May 20

Blog #154 -What kind of problem do we have in America?

So I started out the pre-writing for our discussion about guns by first asking – does America have a gun problem, a violence problem, a mental health problem, or a toxic masculinity problem?  Do we have a combination of these problems? Why or why not?  And of course, I got a variety of responses where many of you said that we’re experiencing a combination of these issues.  And we watched this video looking at the history of the Brady Bill primarily (with a secondary quick look at the the Assault Weapons Ban in 1994) and a balanced look at how different people across the country view guns, both negatively or positively.  See the video below:

Why We Can’t Have a Civil Conversation About Guns from Retro Report Cuts on Vimeo.

We then talked about America’s distrust of standing armies, the country’s reliance on an armed militia to defend itself in the early days, and we read the 2nd Amendment and briefly discussed its history of being interpreted by the SCOTUS (History and court cases found here).  In a brief summary, there were very few legal challenges to the 2nd Amendment in the 19th and 20th Century, the cases primarily focused on the first clause of the Amendment on the well regulated militia, as exemplified by the Miller case in 1939 that seemed to tie gun ownership to being part of a militia.  However, scholars and legal experts continued to debate the issue in the latter half of the 20th Century as it appeared that most American gun-onwers were NOT part of an organized state militia given the establishment of a large, permanent army.  By the time SCOTUS determined D.C. v. Heller in 2008, the Court separated gun onwership from service in a militia officially and established an individual right to own a gun in your own home for protection.  This right was expanded in the 2010 case, McDonald v. City of Chicago and in last year’s case, NYSRPA v. Bruen which expanded the right to carry guns outside of the home instead of just in the home for self-defense.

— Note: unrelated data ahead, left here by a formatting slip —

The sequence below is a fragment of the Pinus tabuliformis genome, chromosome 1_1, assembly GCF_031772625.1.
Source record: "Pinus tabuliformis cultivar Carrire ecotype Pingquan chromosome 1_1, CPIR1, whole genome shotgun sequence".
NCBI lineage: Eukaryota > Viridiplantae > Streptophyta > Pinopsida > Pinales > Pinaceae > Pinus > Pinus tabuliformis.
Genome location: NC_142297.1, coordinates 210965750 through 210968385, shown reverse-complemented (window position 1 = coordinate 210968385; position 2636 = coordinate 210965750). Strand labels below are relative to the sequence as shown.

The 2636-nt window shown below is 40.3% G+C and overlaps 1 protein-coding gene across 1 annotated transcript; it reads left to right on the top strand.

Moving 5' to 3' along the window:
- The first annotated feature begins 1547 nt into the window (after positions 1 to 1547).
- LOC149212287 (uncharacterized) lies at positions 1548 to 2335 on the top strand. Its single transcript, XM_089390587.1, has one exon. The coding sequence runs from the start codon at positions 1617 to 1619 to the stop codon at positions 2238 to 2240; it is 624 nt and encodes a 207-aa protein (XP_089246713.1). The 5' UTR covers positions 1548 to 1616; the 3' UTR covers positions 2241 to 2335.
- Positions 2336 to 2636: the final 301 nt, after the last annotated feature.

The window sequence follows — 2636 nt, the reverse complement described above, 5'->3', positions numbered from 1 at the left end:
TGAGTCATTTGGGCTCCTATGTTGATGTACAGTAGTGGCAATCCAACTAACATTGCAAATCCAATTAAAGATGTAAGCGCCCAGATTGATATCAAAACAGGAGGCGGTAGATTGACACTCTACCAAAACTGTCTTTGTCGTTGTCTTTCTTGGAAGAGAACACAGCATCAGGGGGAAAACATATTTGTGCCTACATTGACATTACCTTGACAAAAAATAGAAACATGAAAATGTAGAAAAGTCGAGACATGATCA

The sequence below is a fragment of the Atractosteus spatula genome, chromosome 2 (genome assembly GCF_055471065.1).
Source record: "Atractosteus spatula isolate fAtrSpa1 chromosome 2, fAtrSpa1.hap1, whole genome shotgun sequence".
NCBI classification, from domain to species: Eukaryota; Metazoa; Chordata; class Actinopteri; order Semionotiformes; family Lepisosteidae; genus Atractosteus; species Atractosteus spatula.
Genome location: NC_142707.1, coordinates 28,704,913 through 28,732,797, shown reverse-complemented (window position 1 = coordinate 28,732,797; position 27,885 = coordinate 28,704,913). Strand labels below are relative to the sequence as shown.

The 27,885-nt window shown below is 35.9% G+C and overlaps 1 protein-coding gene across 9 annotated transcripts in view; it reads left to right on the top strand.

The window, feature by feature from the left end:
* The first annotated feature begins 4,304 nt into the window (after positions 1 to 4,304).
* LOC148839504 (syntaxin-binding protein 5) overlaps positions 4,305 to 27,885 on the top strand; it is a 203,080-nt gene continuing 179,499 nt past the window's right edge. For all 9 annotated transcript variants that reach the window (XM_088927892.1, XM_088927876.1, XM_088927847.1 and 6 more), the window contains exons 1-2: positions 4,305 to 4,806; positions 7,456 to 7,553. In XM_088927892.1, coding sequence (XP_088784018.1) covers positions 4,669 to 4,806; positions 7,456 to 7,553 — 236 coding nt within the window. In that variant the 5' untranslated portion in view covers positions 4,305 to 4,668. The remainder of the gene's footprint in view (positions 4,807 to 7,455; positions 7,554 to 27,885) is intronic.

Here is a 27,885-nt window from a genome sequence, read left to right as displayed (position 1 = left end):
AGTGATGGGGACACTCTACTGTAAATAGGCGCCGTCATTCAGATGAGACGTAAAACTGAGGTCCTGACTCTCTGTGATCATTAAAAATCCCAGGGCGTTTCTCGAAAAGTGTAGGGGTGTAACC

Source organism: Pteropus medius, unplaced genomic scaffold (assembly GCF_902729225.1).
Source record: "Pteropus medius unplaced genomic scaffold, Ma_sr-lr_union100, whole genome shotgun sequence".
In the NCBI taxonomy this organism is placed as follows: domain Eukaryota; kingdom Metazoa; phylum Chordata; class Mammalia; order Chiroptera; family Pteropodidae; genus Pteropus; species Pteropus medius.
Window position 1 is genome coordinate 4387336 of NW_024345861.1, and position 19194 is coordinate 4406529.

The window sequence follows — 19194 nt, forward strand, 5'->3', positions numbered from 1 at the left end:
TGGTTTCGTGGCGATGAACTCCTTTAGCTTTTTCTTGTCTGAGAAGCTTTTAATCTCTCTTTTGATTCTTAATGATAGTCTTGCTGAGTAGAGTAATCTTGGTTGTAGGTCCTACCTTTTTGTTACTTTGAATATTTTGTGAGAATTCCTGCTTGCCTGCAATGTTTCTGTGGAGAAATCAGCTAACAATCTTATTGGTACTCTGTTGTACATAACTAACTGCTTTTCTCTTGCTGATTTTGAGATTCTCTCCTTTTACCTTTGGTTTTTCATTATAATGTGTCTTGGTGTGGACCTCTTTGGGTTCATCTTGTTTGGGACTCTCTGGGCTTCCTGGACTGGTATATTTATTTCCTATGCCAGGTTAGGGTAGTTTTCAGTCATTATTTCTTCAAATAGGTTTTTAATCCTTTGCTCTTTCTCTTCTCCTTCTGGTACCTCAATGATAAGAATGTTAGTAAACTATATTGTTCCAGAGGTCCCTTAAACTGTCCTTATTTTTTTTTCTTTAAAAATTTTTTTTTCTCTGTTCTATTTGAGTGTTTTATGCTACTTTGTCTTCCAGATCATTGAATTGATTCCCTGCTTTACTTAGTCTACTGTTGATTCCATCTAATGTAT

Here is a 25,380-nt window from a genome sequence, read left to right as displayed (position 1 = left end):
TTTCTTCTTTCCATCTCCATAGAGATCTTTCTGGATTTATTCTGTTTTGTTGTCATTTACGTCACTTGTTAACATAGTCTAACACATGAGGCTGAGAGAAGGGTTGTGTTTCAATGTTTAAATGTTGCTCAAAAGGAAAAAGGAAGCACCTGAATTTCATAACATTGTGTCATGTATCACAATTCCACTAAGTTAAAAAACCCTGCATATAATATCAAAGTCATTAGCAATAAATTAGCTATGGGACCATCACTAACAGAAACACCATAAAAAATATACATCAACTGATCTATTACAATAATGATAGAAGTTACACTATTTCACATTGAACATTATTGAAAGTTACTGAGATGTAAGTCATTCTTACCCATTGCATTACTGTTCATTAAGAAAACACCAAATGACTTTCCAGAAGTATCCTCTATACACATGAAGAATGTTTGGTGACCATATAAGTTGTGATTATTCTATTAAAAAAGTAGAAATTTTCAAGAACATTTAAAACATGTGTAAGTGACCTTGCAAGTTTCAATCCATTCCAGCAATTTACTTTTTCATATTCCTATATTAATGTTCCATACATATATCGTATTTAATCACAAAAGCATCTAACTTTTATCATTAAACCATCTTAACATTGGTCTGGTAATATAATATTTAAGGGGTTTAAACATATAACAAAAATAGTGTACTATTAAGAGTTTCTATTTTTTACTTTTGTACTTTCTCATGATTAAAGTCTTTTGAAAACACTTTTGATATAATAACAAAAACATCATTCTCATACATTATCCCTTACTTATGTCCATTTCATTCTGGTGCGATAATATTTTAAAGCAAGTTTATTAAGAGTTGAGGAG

And so when we looked at the 5 gun control advocacy groups and the 5 gun rights advocacy groups and their websites, we found a variety of goals and arguments for gun control or gun rights.  Some policy goals for gun control groups ranged from a new assault weapon ban, a limit or ban high capacity magazines (thanks to 4th hour, I found out that anything over 10 rounds is considered high capacity), increased stronger background checks, and limiting guns from “certain groups” as one of the groups put it, essentially enforcing or creating Red Flag laws or preventing those with a history of domestic violence from getting them.  One group, like the Brady Campaign, had some interesting stats and graphics, a few of which I could not find the source of their info (like 3 graphics below).